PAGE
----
Lastly, debris that is left on the road is a significant cause of truck accidents. Furniture, building materials, and cargo can fall off of a moving truck and hit other vehicles on the roadway. This can lead to devastating multi-vehicle collisions.

While truck drivers often bear partial responsibility for a crash, the trucking company may also be liable in some cases. For example, if the trucking company pressured its driver to ignore regulated hours or ignored a health issue like sleep apnea that caused them to be drowsy while driving, it can be held accountable in a personal injury lawsuit. The same goes for the trucking company that hires a driver who has illegal drugs or alcohol in their bloodstream, which can cause them to drive carelessly and crash.

Tire Blowouts

If you drive on the highway, chances are you’ve seen scattered tire pieces from a truck that lost one or more tires. While this may seem like a freak occurrence, tire blowouts are one of the most common causes of truck accidents. Truck drivers are responsible for regularly inspecting their trucks, including checking the air pressure and treads of their tires, and they must replace them when needed. When a tire blows out, it can cause the truck to lose control and crash into other vehicles on the road.

During a tire blowout, the sudden loss of force can also cause the cargo inside the truck to shift rapidly in a different direction, potentially creating a deadly rollover accident. A truck’s center of gravity is much higher than a passenger vehicle, and a rollover can cause massive damage to any cars or people in the way of the falling truck.

A truck driver’s negligence is often the cause of a tire blowout accident. They may not properly check the condition of their tires, or they might drive on tires that are at the end of their lifespan. This is in violation of the Federal Motor Carrier Safety Administration’s rules, and it puts them at a greater risk of an accident.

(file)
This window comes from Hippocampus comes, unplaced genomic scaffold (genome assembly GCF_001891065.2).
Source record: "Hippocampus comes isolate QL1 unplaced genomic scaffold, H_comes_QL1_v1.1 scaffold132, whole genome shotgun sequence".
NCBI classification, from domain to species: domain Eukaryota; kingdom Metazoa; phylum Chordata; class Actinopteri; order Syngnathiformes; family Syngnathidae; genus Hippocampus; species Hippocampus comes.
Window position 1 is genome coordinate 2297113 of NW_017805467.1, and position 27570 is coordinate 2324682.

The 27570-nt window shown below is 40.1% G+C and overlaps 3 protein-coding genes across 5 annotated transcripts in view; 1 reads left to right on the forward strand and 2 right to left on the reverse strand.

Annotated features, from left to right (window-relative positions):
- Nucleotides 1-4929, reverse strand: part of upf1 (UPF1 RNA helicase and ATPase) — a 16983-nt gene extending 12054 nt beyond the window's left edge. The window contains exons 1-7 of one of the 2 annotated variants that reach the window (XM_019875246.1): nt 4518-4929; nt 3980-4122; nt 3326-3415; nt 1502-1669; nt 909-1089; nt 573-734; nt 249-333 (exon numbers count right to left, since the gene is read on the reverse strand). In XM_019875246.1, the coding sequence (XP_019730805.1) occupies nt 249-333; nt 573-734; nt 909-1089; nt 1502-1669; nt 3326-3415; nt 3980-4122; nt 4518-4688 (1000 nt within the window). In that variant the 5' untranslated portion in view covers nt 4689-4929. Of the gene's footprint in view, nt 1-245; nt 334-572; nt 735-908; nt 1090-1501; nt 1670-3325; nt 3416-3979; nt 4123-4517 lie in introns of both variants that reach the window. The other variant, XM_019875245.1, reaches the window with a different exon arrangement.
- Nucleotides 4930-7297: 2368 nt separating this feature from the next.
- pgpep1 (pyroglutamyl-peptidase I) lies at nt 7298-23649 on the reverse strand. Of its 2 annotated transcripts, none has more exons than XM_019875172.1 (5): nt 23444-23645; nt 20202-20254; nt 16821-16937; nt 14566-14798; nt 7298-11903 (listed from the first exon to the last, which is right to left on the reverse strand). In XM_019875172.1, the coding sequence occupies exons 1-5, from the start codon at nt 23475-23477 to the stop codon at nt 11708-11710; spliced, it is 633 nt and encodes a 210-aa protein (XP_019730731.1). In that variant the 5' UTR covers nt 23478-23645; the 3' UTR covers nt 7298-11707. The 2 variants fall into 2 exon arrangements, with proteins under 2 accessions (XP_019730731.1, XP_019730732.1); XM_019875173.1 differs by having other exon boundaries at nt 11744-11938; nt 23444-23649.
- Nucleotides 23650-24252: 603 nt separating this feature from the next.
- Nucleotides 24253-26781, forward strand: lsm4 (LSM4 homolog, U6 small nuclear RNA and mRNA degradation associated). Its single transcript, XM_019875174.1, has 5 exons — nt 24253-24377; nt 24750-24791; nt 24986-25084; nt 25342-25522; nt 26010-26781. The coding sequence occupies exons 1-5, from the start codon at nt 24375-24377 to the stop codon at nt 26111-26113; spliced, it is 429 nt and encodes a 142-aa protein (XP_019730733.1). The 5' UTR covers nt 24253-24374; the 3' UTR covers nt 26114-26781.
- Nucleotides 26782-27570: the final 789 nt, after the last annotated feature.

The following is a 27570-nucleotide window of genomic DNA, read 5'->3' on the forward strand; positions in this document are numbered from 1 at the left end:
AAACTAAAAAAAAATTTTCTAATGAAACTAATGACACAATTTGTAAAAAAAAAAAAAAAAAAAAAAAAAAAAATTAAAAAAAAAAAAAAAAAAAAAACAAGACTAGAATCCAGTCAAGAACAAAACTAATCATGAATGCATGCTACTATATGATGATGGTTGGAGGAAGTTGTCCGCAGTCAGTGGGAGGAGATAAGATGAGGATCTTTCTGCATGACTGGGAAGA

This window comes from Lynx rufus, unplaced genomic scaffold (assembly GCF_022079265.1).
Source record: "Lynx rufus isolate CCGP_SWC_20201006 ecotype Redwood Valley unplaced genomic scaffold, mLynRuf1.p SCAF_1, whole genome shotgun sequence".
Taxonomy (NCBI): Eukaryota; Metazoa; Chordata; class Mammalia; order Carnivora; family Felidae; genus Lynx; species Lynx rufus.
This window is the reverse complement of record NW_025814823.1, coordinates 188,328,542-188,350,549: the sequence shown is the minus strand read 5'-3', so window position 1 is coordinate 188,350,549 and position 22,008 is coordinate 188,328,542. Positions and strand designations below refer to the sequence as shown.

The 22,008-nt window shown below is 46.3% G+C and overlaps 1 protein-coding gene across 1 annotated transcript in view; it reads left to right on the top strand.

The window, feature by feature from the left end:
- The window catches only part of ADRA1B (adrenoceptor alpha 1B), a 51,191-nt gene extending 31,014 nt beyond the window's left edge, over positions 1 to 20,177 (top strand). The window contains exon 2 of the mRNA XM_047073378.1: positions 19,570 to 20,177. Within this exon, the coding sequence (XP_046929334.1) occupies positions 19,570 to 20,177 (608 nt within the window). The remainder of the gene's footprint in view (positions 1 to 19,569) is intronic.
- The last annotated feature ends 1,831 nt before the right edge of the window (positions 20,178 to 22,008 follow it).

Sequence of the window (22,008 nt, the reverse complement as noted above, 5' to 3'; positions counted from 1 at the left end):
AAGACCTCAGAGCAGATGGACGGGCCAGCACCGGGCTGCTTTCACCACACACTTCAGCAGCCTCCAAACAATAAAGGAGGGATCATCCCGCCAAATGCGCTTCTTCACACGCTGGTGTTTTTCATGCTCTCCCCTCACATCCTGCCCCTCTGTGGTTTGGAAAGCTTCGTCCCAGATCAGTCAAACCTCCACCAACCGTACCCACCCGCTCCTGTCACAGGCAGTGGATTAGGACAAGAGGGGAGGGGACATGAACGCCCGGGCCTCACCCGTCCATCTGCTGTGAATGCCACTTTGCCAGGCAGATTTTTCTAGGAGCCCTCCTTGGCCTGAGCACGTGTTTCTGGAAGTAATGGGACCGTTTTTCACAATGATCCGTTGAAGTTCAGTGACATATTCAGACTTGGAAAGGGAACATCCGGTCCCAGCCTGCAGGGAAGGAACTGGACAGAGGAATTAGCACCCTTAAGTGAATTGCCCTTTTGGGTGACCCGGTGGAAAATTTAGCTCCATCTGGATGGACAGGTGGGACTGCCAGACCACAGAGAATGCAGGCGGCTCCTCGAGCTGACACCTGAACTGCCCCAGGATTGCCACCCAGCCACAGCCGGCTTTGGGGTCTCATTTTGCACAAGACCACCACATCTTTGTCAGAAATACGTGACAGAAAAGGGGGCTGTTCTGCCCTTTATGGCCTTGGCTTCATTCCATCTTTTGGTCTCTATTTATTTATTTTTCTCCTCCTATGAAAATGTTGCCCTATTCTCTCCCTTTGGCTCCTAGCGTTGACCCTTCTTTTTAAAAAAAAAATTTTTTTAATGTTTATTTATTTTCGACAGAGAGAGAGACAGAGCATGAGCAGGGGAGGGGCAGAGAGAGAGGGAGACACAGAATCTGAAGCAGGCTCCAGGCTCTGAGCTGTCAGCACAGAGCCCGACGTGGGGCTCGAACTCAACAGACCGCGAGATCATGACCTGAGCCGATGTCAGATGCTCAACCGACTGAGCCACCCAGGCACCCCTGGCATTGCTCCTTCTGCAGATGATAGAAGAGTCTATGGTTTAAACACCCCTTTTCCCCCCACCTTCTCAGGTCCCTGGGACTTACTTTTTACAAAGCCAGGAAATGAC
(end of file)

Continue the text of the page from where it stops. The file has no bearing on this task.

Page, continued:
Another reason a truck driver’s negligence might lead to a tire blowout is when they overload their trucks. Trucks are restricted to carrying a certain amount of cargo by the laws in each state, and if they are loaded above this limit, it can put too much stress on the tires and cause them to blow out.

Other causes of truck accidents include drowsiness, distraction, and intoxication. Drowsy or distracted truck drivers can lose control of their vehicles and veer into other traffic lanes, causing T-bone crashes with other vehicles on the road. Trucks driven by drowsy or intoxicated drivers can also speed or turn improperly, causing them to run intersections and slam into the sides of other vehicles.

Improper Loading

When trucks transport cargo, it is up to truckers and companies to properly load the freight. If this isn’t done, it puts everyone on the road in danger. If a load shifts, it can crash into smaller motor vehicles or pedestrians and cause severe injury or even death. If the cargo is combustible, it can also create fires or explosions.

Improper loading can be caused by either unsecure or improperly placed items in a truck bed, or by loading items that create a structural imbalance in the truck. When trucks are loaded this way, it can lead to them rolling over during sharp turns or becoming a fire hazard in hot weather. If the load is a hazardous material, it may explode if there is a problem with the seals or packing.

While the driver of a large truck is usually the primary suspect in any accident that occurs, many investigations reveal that other parties are to blame. For example, a trucking company that pushes drivers to meet demanding delivery quotas or ignores medical issues like sleep apnea may share liability for an accident.

In addition, inclement weather and defective roadway conditions may also cause accidents. If a truck driver is not prepared to drive on wet or snowy roads, for instance, they may swerve into opposing lanes of traffic and collide with vehicles or pedestrians.

Because of the size and shape of their trailers, commercial trucks have multiple areas that are known as blind spots. If a truck driver fails to check their blind spot before changing lanes or turning, they can strike other vehicles or pedestrians on the side of the road.